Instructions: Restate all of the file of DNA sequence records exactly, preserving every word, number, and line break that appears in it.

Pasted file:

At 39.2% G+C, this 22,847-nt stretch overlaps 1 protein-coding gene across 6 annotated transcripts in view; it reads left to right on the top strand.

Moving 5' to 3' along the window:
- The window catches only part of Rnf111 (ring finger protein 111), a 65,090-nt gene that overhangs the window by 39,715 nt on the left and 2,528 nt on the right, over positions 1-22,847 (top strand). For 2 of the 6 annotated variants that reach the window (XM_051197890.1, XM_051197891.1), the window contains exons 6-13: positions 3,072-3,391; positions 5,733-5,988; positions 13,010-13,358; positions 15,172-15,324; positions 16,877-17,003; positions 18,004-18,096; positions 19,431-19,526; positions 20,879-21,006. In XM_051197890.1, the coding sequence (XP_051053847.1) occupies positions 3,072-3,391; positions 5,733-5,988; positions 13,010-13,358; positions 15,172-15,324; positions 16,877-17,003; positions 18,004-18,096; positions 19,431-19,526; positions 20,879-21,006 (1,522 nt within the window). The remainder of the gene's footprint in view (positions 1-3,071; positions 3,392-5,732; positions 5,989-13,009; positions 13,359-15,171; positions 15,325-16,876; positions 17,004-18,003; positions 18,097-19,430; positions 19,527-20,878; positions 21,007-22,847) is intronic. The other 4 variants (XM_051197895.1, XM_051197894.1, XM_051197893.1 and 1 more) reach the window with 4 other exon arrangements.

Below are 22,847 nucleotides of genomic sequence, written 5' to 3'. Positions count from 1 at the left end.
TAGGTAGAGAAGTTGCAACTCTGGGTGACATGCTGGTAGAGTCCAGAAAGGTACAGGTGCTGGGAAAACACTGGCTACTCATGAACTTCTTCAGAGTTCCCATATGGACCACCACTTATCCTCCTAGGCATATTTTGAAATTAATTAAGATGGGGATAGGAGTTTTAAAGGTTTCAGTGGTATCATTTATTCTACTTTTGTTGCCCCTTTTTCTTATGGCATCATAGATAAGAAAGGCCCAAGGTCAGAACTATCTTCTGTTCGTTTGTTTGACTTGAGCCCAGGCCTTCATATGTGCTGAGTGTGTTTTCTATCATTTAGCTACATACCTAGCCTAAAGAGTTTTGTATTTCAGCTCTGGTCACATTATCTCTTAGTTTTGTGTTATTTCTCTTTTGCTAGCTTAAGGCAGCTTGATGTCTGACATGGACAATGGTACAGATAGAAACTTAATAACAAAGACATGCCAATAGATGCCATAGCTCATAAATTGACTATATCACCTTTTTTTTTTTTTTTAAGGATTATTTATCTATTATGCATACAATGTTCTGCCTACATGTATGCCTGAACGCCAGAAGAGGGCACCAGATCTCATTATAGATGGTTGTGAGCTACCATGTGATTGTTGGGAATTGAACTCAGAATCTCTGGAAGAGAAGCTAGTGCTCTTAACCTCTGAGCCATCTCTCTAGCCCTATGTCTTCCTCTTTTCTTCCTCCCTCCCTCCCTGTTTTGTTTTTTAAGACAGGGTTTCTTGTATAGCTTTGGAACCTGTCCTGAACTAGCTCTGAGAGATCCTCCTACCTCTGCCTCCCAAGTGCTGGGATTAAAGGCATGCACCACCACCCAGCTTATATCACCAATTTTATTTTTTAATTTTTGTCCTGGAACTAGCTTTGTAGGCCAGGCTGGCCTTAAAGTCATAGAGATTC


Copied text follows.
At 39.2% G+C, this 22,847-nt stretch overlaps 1 protein-coding gene across 6 annotated transcripts in view; it reads left to right on the top strand.

Moving 5' to 3' along the window:
- The window catches only part of Rnf111 (ring finger protein 111), a 65,090-nt gene that overhangs the window by 39,715 nt on the left and 2,528 nt on the right, over positions 1-22,847 (top strand). For 2 of the 6 annotated variants that reach the window (XM_051197890.1, XM_051197891.1), the window contains exons 6-13: positions 3,072-3,391; positions 5,733-5,988; positions 13,010-13,358; positions 15,172-15,324; positions 16,877-17,003; positions 18,004-18,096; positions 19,431-19,526; positions 20,879-21,006. In XM_051197890.1, the coding sequence (XP_051053847.1) occupies positions 3,072-3,391; positions 5,733-5,988; positions 13,010-13,358; positions 15,172-15,324; positions 16,877-17,003; positions 18,004-18,096; positions 19,431-19,526; positions 20,879-21,006 (1,522 nt within the window). The remainder of the gene's footprint in view (positions 1-3,071; positions 3,392-5,732; positions 5,989-13,009; positions 13,359-15,171; positions 15,325-16,876; positions 17,004-18,003; positions 18,097-19,430; positions 19,527-20,878; positions 21,007-22,847) is intronic. The other 4 variants (XM_051197895.1, XM_051197894.1, XM_051197893.1 and 1 more) reach the window with 4 other exon arrangements.

Below are 22,847 nucleotides of genomic sequence, written 5' to 3'. Positions count from 1 at the left end.
TAGGTAGAGAAGTTGCAACTCTGGGTGACATGCTGGTAGAGTCCAGAAAGGTACAGGTGCTGGGAAAACACTGGCTACTCATGAACTTCTTCAGAGTTCCCATATGGACCACCACTTATCCTCCTAGGCATATTTTGAAATTAATTAAGATGGGGATAGGAGTTTTAAAGGTTTCAGTGGTATCATTTATTCTACTTTTGTTGCCCCTTTTTCTTATGGCATCATAGATAAGAAAGGCCCAAGGTCAGAACTATCTTCTGTTCGTTTGTTTGACTTGAGCCCAGGCCTTCATATGTGCTGAGTGTGTTTTCTATCATTTAGCTACATACCTAGCCTAAAGAGTTTTGTATTTCAGCTCTGGTCACATTATCTCTTAGTTTTGTGTTATTTCTCTTTTGCTAGCTTAAGGCAGCTTGATGTCTGACATGGACAATGGTACAGATAGAAACTTAATAACAAAGACATGCCAATAGATGCCATAGCTCATAAATTGACTATATCACCTTTTTTTTTTTTTTTAAGGATTATTTATCTATTATGCATACAATGTTCTGCCTACATGTATGCCTGAACGCCAGAAGAGGGCACCAGATCTCATTATAGATGGTTGTGAGCTACCATGTGATTGTTGGGAATTGAACTCAGAATCTCTGGAAGAGAAGCTAGTGCTCTTAACCTCTGAGCCATCTCTCTAGCCCTATGTCTTCCTCTTTTCTTCCTCCCTCCCTCCCTGTTTTGTTTTTTAAGACAGGGTTTCTTGTATAGCTTTGGAACCTGTCCTGAACTAGCTCTGAGAGATCCTCCTACCTCTGCCTCCCAAGTGCTGGGATTAAAGGCATGCACCACCACCCAGCTTATATCACCAATTTTATTTTTTAATTTTTGTCCTGGAACTAGCTTTGTAGGCCAGGCTGGCCTTAAAGTCATAGAGATTC